Tragedy truck driver ‘haunted’ by his mistake – court
A COURT has heard a heartbreaking statement from a north Cumbrian woman whose husband died as the result of a lorry driver’s careless driving.
Wetheral man Mike Seminara, 71, was a much-loved husband, father and grandfather, the city’s crown court heard.
In court yesterday, lorry driver Neil Gass, 48, was given a suspended jail term after he admitted causing the pensioner’s death by careless driving.
The tragedy happened on March 29, 2018. Gass was originally charged with causing death by dangerous driving. A jury cleared him of that charge, though Gass always admitted his driving that day was careless.
But as a result of legal “errors,” the court heard, his initial admission of carelessness did not amount to a conviction and this delayed the resolution of the case by several months.
Gass, of Prior Avenue, Canonbie, later formally admitted causing Mr Seminara’s death by careless driving.
The trial had heard that Mr Seminara – a keen and experienced cyclist – was on his electric bike and cycling with two friends on the morning of the accident.
As they approached the roundabout, his friends moved on to a cycle-path. Mr Seminara stayed on the roundabout.
Gass accepted that as he negotiated the roundabout he made a split-second “careless assumption” about which roundabout exit Mr Seminara would take.
He believed the pensioner – in a high-visibility jacket – would take the second exit but Mr Seminara was intending to take the third exit on to the Cargo road.
It was as Gass tried to pull past him that his trailer collided with Mr Seminara.
The court heard a moving statement from the dead man’s widow Joyce, to whom he was married for 56 years.
She and her family had felt let down by the justice system, with earlier legal errors causing delays which prevented them from moving on with their lives, she said.
“I miss my husband every single day,” she added. “It’s been hard during the pandemic. We should have been at home together yet I had to go through this alone.”
“It has been hard during the pandemic. We should have been at home isolating together yet I had to go through this alone.”
Of the impact of the tragedy on the family, she said: “Mike has been taken away from them far too soon. All of the family have had a difficult time coming to terms with Mike’s death.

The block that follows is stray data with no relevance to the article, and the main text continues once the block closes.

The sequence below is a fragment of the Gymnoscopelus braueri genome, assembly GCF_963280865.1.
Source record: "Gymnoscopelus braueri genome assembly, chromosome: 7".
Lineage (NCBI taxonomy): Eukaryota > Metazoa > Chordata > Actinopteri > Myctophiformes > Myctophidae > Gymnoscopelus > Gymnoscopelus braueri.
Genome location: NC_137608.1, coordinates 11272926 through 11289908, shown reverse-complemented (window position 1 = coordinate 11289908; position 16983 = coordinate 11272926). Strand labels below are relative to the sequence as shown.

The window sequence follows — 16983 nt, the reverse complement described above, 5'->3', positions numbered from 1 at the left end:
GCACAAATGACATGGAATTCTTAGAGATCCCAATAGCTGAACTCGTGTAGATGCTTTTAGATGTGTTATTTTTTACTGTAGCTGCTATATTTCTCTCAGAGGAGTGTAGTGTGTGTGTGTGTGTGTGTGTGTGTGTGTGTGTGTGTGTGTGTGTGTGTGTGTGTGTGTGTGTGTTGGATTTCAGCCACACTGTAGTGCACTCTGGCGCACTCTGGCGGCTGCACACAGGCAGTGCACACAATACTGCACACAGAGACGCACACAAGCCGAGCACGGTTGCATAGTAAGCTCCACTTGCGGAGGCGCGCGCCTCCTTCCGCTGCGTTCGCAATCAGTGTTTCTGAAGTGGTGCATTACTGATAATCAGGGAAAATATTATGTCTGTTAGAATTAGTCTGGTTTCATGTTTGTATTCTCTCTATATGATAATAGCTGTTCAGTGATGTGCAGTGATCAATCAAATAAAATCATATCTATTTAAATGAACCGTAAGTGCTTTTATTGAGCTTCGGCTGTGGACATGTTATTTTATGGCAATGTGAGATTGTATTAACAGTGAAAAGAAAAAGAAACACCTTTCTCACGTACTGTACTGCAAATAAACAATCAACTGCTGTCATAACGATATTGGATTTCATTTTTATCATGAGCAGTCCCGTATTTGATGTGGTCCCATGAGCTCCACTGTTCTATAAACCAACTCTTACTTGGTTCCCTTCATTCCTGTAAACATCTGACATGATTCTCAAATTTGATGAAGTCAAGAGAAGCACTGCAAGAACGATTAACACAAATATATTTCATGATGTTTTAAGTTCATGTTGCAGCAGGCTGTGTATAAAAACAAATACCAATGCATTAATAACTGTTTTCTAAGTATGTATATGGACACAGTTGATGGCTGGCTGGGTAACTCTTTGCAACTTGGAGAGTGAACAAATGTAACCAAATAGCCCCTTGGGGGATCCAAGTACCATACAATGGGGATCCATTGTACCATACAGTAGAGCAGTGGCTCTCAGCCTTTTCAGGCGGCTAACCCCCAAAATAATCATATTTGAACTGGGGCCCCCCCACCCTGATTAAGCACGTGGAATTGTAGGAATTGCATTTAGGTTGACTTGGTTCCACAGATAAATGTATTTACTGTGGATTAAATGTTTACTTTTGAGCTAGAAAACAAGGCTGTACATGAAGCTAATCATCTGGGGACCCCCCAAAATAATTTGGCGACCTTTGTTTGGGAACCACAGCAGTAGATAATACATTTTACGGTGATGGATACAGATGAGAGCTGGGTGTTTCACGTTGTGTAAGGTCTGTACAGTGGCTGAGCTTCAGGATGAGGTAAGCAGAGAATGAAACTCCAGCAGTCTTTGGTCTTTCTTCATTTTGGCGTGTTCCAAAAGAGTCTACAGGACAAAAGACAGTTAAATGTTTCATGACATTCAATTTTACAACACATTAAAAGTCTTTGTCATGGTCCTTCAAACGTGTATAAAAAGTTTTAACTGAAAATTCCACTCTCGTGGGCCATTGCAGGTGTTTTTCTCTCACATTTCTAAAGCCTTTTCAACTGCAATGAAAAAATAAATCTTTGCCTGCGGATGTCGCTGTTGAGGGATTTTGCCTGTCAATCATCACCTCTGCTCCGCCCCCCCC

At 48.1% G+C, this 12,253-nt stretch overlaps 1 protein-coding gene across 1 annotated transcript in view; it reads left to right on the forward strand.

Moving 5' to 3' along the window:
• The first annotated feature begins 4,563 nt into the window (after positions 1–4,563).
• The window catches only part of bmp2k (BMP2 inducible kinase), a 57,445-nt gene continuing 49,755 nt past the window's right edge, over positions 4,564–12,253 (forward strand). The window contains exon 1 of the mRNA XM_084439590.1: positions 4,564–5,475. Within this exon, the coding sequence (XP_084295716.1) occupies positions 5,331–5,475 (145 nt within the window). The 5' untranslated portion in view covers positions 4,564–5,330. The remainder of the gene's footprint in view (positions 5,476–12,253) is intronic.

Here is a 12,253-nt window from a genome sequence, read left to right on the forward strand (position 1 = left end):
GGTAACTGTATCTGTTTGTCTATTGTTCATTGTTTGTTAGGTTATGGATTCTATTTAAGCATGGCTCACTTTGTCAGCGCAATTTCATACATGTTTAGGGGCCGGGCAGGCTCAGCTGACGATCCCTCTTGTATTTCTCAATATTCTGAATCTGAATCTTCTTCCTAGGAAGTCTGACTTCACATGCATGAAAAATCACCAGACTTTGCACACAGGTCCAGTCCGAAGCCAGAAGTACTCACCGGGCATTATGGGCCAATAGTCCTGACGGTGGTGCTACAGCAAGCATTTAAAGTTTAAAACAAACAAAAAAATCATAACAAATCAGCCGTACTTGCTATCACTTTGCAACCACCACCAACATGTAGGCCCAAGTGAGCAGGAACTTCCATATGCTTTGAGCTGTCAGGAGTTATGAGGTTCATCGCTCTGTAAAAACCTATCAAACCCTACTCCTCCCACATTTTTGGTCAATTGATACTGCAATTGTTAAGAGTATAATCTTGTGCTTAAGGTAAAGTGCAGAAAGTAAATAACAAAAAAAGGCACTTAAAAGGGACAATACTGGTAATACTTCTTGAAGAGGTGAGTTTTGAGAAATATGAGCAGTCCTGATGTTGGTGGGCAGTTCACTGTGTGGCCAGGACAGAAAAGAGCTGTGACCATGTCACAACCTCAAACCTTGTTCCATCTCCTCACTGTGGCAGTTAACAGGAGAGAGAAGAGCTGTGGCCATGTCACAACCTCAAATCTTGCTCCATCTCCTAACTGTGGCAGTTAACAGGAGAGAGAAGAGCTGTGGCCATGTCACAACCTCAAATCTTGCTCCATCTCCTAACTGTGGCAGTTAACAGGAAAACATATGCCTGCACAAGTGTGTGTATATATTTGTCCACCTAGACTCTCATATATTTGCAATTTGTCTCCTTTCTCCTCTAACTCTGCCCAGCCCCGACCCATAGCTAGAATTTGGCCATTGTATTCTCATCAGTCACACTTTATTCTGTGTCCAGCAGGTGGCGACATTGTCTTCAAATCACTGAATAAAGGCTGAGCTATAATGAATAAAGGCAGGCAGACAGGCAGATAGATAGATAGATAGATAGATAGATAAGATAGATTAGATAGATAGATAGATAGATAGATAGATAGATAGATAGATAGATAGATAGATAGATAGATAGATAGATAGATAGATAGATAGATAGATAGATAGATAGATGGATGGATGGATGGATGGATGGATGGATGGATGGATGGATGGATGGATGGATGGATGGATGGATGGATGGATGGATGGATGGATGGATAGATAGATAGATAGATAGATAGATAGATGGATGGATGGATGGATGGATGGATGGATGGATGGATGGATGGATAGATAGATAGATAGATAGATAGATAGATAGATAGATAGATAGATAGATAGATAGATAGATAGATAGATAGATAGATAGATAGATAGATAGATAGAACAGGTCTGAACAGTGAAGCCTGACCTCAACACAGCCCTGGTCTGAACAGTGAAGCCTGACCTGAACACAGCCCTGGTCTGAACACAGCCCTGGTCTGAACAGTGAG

“He was always willing to help anyone.
“Mike lost his life because of a careless driver and I would like that to mean something.”
Lisa Judge, for Gass, said he offered his sincere apology to the Seminara family though he recognised that they were unlikely to forgive him.
The barrister highlighted a probation officer’s reports which had “made numerous references to the defendant’s clear, unequivocal and palpable remorse.”
She characterised Gass’s error as a “momentary lapse of attention”.
Recorder David Temkin described the tragedy as a “truly sad case” and Mrs Seminara’s victim impact statement as “powerful.”
He spoke of how she had described her husband as a dedicated family man, devoted to her, their children and grandchildren and wider family.
He had loved the outdoors, swimming, fell-walking, and cycling, which had become more important in his life. He had enjoyed cycling in Europe and extensively across the UK.
His death had left an emptiness in his wife’s life, said the judge, noting how Mr Seminara’s family were in court to witness the sentencing exercise.
Mrs Seminara had said dealing with the court process felt like a kind of limbo. “She said she misses Mike every day.” She spoke also of the devastating effect on their son and daughters of losing Mr Seminara, who had a great sense of humour.
On the day of the accident, as a cyclist, Mr Seminara had been “by definition vulnerable,” said the judge.
Recorder Temkin rejected the defence barrister’s claim that Gass’s attempt to overtake Mr Seminara on the roundabout could be characterised as simply “momentary inattention”.
“You should have slowed down and you should have stayed behind the cyclist,” said the judge, remarking on the narrowness of the road and the greater likelihood of an HGV causing injury or even death if driven unsafely.
There was therefore a need, when driving near a cycist, for him to take greater care, commented the judge. He noted how in 2014 Gass was fined £600 for careless driving.
But the judge noted also that Gass on the day of the tragedy was not speeding, not showing impatience, and not distracted; how he had shown immediate remorse and concern for Mr Seminara.
“I accept entirely that you are very, very sorry,” Recorder Temkin told Gass.
The judge said he was particularly moved by a letter from the defendant’s wife, who described how Gass was haunted by the tragedy, dreamed about it and was now suffering from post-traumatic stress.
Gass was described as a “trustworthy and courteous” and man of “integrity and honour” and the judge accepted that his remorse was “genuine and enduring.”
After considering all of the relevant factors, said the judge, he concluded that there was strong mitigation and a realistic prospect of rehabiliation.
In view of this, he could suspend the jail term he would impose.
The Recorder imposed a 12-week jail term, suspended for 18 months, and he ruled that Gass must take a computer based driver awareness course.
The judge also banned the defendant from driving for 15 months but ruled that there was no need for the defendant to take an extended retest when his ban expires.
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